This story was published in Radio Recall, the journal of the Metropolitan Washington Old-Time Radio Club, published six times per year.
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Some Things Never Change
by Jack French © 2016
(From Radio Recall, December, 2016)
Published reports on the death of Trinh Thi Ngo appearing in mainstream media the first week of October 2016 usually termed her "Hanoi Hannah." This Vietnamese lady died September 30, 2016 at the age of 87. She was one of several North Vietnamese broadcasters who used charm and guile to push Communist propaganda on the air to American service personnel.
Throughout the 1960's Ngo played American music on her radio show to attract U.S. listeners and then preached defeat to them. "Defect, G.I., it is a very good thing to leave a sinking ship." She aired statements from anti-war activist J_ane Fonda and praised sons of American families who had avoided military service. After playing a sad song, she would read the names of American casualties.
How much success she had with her radio propaganda in hurting U.S. morale is still debated. Senator John McCain said in 2006 that he heard her almost every day while he was in a North Vietnamese prison and called her a "marvelous entertainer." Many accounts termed her voice as silky and sexy but the Chicago Daily News in 1967 said she sounded more like a nagging wife than the sultry female she tried to be.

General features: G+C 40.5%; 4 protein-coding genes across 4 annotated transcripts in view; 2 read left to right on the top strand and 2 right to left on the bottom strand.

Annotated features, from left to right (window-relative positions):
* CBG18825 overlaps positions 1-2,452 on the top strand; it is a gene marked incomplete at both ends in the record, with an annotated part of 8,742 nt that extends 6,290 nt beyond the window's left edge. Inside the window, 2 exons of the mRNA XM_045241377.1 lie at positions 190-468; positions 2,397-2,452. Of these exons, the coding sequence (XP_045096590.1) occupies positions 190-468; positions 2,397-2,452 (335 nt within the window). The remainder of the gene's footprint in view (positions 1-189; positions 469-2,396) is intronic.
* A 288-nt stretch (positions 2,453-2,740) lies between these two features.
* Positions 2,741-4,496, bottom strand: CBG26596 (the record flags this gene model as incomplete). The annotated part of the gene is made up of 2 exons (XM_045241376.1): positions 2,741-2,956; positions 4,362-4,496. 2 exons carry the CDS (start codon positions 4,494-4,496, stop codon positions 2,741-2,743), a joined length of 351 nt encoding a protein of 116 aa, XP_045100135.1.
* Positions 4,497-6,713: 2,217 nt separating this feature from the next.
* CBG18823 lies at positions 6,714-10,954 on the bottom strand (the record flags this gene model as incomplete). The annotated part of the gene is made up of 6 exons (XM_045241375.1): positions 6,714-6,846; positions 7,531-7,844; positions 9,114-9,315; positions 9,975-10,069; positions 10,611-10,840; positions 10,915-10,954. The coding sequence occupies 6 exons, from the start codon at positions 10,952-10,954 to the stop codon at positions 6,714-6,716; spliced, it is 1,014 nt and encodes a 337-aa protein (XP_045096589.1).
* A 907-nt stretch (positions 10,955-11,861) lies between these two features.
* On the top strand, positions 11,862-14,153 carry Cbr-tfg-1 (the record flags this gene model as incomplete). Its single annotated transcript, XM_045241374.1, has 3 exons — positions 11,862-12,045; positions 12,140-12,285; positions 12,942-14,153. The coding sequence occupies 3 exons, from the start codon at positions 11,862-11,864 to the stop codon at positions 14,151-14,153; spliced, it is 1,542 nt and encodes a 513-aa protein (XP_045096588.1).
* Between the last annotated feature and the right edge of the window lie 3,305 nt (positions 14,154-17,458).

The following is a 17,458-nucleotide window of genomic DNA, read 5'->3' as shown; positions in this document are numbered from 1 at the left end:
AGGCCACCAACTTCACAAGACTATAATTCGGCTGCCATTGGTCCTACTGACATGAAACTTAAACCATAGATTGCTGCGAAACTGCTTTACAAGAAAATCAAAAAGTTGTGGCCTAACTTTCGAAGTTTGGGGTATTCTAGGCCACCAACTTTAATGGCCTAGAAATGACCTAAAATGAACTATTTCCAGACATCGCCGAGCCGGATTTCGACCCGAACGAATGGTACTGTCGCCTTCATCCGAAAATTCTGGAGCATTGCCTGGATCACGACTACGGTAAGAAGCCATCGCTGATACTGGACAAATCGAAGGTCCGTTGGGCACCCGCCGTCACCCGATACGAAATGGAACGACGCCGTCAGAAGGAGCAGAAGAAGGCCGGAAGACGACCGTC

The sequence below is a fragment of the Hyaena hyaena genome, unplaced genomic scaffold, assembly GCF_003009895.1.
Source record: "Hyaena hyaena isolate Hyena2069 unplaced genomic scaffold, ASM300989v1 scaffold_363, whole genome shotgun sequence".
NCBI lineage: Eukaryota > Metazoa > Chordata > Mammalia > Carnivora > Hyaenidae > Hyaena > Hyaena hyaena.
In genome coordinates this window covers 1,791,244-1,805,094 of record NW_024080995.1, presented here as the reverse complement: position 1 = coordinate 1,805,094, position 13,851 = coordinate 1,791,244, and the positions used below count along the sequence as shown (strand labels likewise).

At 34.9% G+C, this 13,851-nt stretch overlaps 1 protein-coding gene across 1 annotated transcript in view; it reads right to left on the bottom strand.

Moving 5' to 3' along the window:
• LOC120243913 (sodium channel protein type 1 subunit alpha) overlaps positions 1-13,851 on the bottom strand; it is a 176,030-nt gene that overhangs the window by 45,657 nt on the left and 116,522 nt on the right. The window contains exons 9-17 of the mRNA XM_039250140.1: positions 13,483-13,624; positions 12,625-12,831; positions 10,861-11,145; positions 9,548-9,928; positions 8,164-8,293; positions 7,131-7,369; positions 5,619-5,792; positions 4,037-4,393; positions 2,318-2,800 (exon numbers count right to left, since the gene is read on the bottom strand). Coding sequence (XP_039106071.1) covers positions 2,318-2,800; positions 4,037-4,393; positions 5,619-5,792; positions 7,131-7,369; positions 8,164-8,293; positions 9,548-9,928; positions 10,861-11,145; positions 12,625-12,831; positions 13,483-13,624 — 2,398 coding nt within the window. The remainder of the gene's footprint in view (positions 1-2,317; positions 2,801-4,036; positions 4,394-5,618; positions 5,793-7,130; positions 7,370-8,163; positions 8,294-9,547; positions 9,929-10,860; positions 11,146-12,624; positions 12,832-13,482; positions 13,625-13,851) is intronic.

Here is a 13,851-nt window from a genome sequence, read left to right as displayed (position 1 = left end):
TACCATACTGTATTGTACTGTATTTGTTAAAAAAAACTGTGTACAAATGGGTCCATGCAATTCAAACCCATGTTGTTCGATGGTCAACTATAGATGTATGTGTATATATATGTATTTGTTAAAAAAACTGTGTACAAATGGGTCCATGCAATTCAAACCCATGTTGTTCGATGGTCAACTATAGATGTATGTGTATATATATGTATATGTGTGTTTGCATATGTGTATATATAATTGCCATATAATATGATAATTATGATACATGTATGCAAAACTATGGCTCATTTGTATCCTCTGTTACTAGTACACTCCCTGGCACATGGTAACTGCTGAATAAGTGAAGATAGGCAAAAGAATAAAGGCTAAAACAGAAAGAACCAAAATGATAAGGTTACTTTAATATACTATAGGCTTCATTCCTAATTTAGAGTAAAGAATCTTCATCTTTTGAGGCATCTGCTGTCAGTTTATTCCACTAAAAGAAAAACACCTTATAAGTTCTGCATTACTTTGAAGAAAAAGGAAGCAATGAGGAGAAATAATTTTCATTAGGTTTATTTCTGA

Of course, Ngo was the more modern equivalent of the lady propagandists of World War II, which included Axis Sally, Tokyo Rose, and Rita Zucca, who broadcast for the Fascist Italian military. Their programs, aimed at the advancing American troops, were quite similar: play U.S. songs and talk of defeat and hopelessness.
Axis Sally, an American who broadcast from Nazi studios, was Mildred Gillars; she was tried for treason, convicted in 1948, and was in federal prison until 1961. Zucca, although an American by birth, had renounced her U.S. citizenship in 1941 and thus escaped prosecution.
Tokyo Rose was the nickname given to the host of Zero Hour, a English language program of the Imperial Japanese Army. Several English-speaking women voiced Tokyo Rose including Ruth Hayakawa, Mieko Furuya, Mary Ishii and Iva Toguri d'Aquino. The latter was one of the few performers who was an American citizen and was eventually also brought to trial and convicted, despite her clear innocence. In Japan, she had risked her life smuggling food to American prisoners of war. She refused to give up her native American citizenship, despite all the pressures of the Japanese military. Working in concert with the Allied officers on Zero Hour, she never said anything to hurt U.S. morale.
After her conviction she suffered without complaint in federal prison until 1956 when she returned to her family in Chicago. Eventually the truth came out; the facts of the case were aired on Sixty Minutes in 1976 and a year later, President Gerald Ford granted her a full pardon. (For the full story, read 'Tokyo Rose" in the June 2006 issue of RADIO RECALL on our website.)